Astaxanthin & Sports Performance
Unfortunately, very few human studies have been performed looking at astaxanthin on sports performance. Three studies found include an unpublished Swedish study, a Japanese study and an American study. The Swedish study5 possessed a fairly bad experimental protocol, which accounted for its unpublished status. However, preliminary results from the study found that supplementation with an astaxanthin capsule with an unspecified astaxanthin concentration over an unspecified period of time led to significantly improved endurance with a squat protocol. Sawaki et al (2002)6 performed two studies involving astaxanthin on 34 healthy university age males. The study examined astaxanthins ability to affect visual acuity and lactic acid production during a 1200 metre run. Overall the study was able to show three strong associations with a daily 6mg dose of astaxanthin:
- Improved Depth Perception – Depth perception is critically important for several sports. An improved depth capacity means being able to more accurately servery the world in three dimensions and also to judge distance. For example, judging the distance between the ball and a racquet or a bat to accurately hit the ball.
- Decreased Critical Flicker Fusion Threshold – The critical flicker fusion threshold is a common visual test for the degree of central fatigue or fatigue related to the central nervous system.
- Decreased Lactic Acid – Muscle biopsies showed a decreased amount of lactic acid in subjects supplementing with astaxanthin. Lactic acid was previously considered a main cause of muscular fatigue; however, thorough research has proven otherwise. Whether or not the decreased lactic acid levels shown with astaxanthin supplementation provided any ergogenic effects is still inconclusive.
Astaxanthin - the Super Nutrient
Astaxanthin has huge potential in becoming the latest ‘super nutrient’. So far, it has been implicated for having antioxidant, anti-inflammatory and anti-cancer properties. In addition, recent research has also shown it to have ergogenic effects including:
- Reducing physical fatigue
- Increasing fat utilisation
- Improving body composition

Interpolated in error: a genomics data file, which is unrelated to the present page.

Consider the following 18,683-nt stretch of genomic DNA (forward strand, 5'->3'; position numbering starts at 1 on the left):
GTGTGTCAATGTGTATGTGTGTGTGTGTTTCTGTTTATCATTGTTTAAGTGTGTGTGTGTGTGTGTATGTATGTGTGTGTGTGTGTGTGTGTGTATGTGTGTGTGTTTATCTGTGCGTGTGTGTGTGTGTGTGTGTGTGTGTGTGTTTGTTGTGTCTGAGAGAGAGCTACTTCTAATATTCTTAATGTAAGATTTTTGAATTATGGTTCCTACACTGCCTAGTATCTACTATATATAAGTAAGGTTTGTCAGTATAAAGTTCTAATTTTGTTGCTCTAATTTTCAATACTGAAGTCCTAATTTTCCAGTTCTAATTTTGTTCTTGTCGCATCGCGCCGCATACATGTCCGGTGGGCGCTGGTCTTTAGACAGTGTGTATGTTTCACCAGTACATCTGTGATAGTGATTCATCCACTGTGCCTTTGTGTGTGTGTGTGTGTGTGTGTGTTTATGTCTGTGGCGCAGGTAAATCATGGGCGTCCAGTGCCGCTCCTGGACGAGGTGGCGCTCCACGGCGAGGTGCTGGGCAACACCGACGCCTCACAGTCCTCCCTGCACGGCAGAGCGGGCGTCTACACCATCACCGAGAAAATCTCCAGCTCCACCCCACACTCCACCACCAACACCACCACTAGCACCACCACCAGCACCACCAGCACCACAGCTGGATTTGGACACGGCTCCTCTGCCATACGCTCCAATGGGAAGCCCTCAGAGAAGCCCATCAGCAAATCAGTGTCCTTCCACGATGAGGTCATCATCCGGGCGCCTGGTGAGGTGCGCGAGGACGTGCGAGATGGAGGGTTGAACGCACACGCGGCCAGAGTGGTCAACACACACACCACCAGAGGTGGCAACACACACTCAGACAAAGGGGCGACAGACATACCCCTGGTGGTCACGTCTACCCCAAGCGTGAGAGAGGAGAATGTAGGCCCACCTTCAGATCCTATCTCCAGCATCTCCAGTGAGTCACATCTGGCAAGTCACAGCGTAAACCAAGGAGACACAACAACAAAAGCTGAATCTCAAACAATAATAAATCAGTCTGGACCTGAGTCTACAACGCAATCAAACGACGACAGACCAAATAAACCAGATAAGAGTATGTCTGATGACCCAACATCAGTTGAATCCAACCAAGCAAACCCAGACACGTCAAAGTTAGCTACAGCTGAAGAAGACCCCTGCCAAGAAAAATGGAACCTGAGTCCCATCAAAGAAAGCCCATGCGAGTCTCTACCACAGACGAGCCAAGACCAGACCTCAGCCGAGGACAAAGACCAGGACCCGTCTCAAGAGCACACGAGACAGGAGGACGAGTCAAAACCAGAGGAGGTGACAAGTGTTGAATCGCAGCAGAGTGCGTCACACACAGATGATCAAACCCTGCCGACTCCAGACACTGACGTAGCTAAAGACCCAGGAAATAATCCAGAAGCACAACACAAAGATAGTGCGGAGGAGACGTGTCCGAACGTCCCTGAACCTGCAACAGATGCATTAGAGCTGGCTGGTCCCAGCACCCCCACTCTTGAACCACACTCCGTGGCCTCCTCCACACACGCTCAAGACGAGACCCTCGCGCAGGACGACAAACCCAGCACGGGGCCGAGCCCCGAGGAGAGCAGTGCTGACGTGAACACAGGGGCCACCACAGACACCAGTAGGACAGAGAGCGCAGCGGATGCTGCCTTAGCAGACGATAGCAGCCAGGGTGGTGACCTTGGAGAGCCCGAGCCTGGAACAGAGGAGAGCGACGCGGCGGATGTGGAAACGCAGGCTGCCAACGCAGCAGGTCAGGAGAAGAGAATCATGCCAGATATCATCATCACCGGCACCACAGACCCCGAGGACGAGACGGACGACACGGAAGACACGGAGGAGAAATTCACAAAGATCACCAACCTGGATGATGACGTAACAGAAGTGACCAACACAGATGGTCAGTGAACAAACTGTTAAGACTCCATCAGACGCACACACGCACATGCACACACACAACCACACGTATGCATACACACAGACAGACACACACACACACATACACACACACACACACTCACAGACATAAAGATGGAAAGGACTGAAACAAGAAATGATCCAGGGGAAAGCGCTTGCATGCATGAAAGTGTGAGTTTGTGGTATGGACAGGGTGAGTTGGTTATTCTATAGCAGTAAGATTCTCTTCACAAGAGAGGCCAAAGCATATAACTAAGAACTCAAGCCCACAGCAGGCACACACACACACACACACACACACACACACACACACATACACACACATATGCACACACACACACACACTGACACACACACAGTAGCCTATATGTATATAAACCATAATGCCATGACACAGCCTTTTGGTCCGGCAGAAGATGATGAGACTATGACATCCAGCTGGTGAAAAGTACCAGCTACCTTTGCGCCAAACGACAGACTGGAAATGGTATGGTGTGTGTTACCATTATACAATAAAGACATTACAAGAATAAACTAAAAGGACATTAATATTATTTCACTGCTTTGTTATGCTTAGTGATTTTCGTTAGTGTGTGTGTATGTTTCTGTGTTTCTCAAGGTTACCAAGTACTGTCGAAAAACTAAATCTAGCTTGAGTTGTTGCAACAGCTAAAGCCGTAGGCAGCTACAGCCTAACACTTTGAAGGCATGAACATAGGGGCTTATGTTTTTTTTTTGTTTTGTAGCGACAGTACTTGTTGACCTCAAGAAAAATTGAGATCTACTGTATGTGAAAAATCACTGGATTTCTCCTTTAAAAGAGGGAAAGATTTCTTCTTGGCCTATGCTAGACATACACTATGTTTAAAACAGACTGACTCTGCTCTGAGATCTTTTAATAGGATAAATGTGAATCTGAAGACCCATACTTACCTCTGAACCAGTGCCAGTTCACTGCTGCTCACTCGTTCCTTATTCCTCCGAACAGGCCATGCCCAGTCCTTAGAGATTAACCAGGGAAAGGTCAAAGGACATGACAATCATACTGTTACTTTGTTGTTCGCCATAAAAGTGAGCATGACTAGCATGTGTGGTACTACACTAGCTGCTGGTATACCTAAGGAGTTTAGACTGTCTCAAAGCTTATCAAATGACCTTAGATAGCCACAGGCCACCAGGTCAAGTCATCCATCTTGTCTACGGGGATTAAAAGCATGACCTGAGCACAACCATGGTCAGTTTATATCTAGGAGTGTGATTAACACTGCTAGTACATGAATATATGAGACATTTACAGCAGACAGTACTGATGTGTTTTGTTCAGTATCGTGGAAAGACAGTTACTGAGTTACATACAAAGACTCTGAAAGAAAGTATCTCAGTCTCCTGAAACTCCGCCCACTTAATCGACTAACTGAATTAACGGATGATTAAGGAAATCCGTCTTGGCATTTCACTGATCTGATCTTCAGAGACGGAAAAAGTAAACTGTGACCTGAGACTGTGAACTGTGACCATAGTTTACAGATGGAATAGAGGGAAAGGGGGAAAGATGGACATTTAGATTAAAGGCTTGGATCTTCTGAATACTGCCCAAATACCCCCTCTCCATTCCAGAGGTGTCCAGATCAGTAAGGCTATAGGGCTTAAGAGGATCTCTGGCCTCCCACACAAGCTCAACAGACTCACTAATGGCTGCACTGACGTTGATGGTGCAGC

- Improving depth perception
- Decreasing visual fatigue
As with all supplements however, it is important to remember that they are there as a complement to a healthy and well rounded lifestyle of proper nutrition and exercise, and not as a substitution. In terms of dose, it is hard to define a therapeutic dose that could offer the proposed benefits listed above; however, translating the doses used in the above studies to human dosages suggests ranges of 6mg-1800mg daily. One study7 looking at the toxicity of astaxanthin found that doses of up to 465 and 557mg/kg/day of astaxanthin had no observable adverse affects on male and female rats respectively. It is important to note however that these are rough figures and it is advised to follow the dosing instructions on the supplement package if in doubt.
1 Guerin M, Huntley ME, Olaizola M. ‘Haematococcus astaxanthin: applications for human health and nutrition.’ Trends Biotechnol. 2003 May;21(5):210-6.
2 Aoi W, Naito Y, Takanami Y, Ishii T, Kawai Y, Akagiri S, Kato Y, Osawa T, Yoshikawa T. ‘Astaxanthin improves muscle lipid metabolism in exercise via inhibitory effect of oxidative CPT I modification.’ Biochem Biophys Res Commun. 2008 Feb 22;366(4):892-7. Epub 2007 Dec 17.
3 Ikeuchi M, Koyama T, Takahashi J, Yazawa K. ‘Effects of astaxanthin supplementation on exercise-induced fatigue in mice.’ Biol Pharm Bull. 2006 Oct;29(10):2106-10.
4 Ikeuchi M, Koyama T, Takahashi J, Yazawa K. ‘Effects of astaxanthin in obese mice fed a high-fat diet.’ Biosci Biotechnol Biochem. 2007 Apr;71(4):893-9. Epub 2007 Apr 7.
5 Malmsten CL. ‘Dietary supplementation with astaxanthin-rich algal meal improves muscle endurance – a double blind study on male students.’ http://www.cyanotech.com/pdfs/bioastin/batl28.pdf. Last Accessed 3rd August 2011.
6 Sawaki, K. et al. (2002) Sports performance benefits from taking natural astaxanthin characterized by visual activity and muscle fatigue improvements in humans. J. Clin. Ther. Med., 18(9):73-88
7 Stewart JS, Lignell A, Pettersson A, Elfving E, Soni MG. ‘Safety assessment of astaxanthin-rich microalgae biomass: Acute and subchronic toxicity studies in rats.’ Food Chem Toxicol. 2008 Sep;46(9):3030-6. Epub 2008 Jun 10.